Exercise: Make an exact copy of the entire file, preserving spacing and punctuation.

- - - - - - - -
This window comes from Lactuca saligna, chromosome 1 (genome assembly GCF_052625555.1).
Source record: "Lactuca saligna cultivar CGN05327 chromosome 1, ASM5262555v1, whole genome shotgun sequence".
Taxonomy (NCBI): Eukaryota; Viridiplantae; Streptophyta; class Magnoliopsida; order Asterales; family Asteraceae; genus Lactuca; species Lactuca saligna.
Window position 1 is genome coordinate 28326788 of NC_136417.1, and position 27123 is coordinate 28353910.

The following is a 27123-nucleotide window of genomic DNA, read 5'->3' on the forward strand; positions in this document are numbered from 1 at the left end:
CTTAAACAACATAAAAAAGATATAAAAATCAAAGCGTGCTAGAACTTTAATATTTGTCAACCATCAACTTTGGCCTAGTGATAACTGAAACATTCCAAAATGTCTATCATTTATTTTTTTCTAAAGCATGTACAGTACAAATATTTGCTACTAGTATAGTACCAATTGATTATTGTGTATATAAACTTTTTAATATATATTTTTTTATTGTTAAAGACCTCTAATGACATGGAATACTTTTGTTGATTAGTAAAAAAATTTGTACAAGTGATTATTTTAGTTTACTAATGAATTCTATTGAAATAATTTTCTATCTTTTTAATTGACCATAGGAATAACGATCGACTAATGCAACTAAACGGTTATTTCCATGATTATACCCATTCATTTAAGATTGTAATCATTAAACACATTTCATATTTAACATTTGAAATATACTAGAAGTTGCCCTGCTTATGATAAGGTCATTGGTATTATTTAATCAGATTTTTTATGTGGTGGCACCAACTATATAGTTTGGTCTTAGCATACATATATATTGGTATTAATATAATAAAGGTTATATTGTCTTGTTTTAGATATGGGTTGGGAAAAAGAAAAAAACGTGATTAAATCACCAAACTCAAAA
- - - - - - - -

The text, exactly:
This window comes from Lactuca saligna, chromosome 1 (genome assembly GCF_052625555.1).
Source record: "Lactuca saligna cultivar CGN05327 chromosome 1, ASM5262555v1, whole genome shotgun sequence".
Taxonomy (NCBI): Eukaryota; Viridiplantae; Streptophyta; class Magnoliopsida; order Asterales; family Asteraceae; genus Lactuca; species Lactuca saligna.
Window position 1 is genome coordinate 28326788 of NC_136417.1, and position 27123 is coordinate 28353910.

The following is a 27123-nucleotide window of genomic DNA, read 5'->3' on the forward strand; positions in this document are numbered from 1 at the left end:
CTTAAACAACATAAAAAAGATATAAAAATCAAAGCGTGCTAGAACTTTAATATTTGTCAACCATCAACTTTGGCCTAGTGATAACTGAAACATTCCAAAATGTCTATCATTTATTTTTTTCTAAAGCATGTACAGTACAAATATTTGCTACTAGTATAGTACCAATTGATTATTGTGTATATAAACTTTTTAATATATATTTTTTTATTGTTAAAGACCTCTAATGACATGGAATACTTTTGTTGATTAGTAAAAAAATTTGTACAAGTGATTATTTTAGTTTACTAATGAATTCTATTGAAATAATTTTCTATCTTTTTAATTGACCATAGGAATAACGATCGACTAATGCAACTAAACGGTTATTTCCATGATTATACCCATTCATTTAAGATTGTAATCATTAAACACATTTCATATTTAACATTTGAAATATACTAGAAGTTGCCCTGCTTATGATAAGGTCATTGGTATTATTTAATCAGATTTTTTATGTGGTGGCACCAACTATATAGTTTGGTCTTAGCATACATATATATTGGTATTAATATAATAAAGGTTATATTGTCTTGTTTTAGATATGGGTTGGGAAAAAGAAAAAAACGTGATTAAATCACCAAACTCAAAA